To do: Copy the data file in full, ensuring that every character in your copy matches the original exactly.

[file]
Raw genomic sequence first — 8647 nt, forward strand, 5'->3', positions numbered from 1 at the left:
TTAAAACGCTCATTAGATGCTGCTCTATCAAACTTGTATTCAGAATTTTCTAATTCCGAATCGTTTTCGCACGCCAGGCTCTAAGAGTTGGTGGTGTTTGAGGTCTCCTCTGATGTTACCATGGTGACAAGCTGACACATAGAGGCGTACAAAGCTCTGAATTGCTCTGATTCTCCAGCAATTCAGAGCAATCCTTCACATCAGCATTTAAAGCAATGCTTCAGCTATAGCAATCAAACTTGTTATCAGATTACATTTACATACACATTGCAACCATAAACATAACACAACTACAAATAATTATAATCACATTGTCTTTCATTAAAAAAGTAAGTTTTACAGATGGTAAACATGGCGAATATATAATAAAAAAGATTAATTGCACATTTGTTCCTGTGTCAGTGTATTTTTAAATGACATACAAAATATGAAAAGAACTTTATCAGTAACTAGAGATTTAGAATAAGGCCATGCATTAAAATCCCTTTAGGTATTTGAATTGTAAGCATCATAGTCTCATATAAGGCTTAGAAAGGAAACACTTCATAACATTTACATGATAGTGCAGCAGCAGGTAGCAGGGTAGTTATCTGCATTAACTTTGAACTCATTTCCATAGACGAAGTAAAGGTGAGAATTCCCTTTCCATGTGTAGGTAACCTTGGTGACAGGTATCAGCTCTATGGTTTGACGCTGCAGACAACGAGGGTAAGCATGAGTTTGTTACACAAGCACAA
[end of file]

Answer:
Raw genomic sequence first — 8647 nt, forward strand, 5'->3', positions numbered from 1 at the left:
TTAAAACGCTCATTAGATGCTGCTCTATCAAACTTGTATTCAGAATTTTCTAATTCCGAATCGTTTTCGCACGCCAGGCTCTAAGAGTTGGTGGTGTTTGAGGTCTCCTCTGATGTTACCATGGTGACAAGCTGACACATAGAGGCGTACAAAGCTCTGAATTGCTCTGATTCTCCAGCAATTCAGAGCAATCCTTCACATCAGCATTTAAAGCAATGCTTCAGCTATAGCAATCAAACTTGTTATCAGATTACATTTACATACACATTGCAACCATAAACATAACACAACTACAAATAATTATAATCACATTGTCTTTCATTAAAAAAGTAAGTTTTACAGATGGTAAACATGGCGAATATATAATAAAAAAGATTAATTGCACATTTGTTCCTGTGTCAGTGTATTTTTAAATGACATACAAAATATGAAAAGAACTTTATCAGTAACTAGAGATTTAGAATAAGGCCATGCATTAAAATCCCTTTAGGTATTTGAATTGTAAGCATCATAGTCTCATATAAGGCTTAGAAAGGAAACACTTCATAACATTTACATGATAGTGCAGCAGCAGGTAGCAGGGTAGTTATCTGCATTAACTTTGAACTCATTTCCATAGACGAAGTAAAGGTGAGAATTCCCTTTCCATGTGTAGGTAACCTTGGTGACAGGTATCAGCTCTATGGTTTGACGCTGCAGACAACGAGGGTAAGCATGAGTTTGTTACACAAGCACAA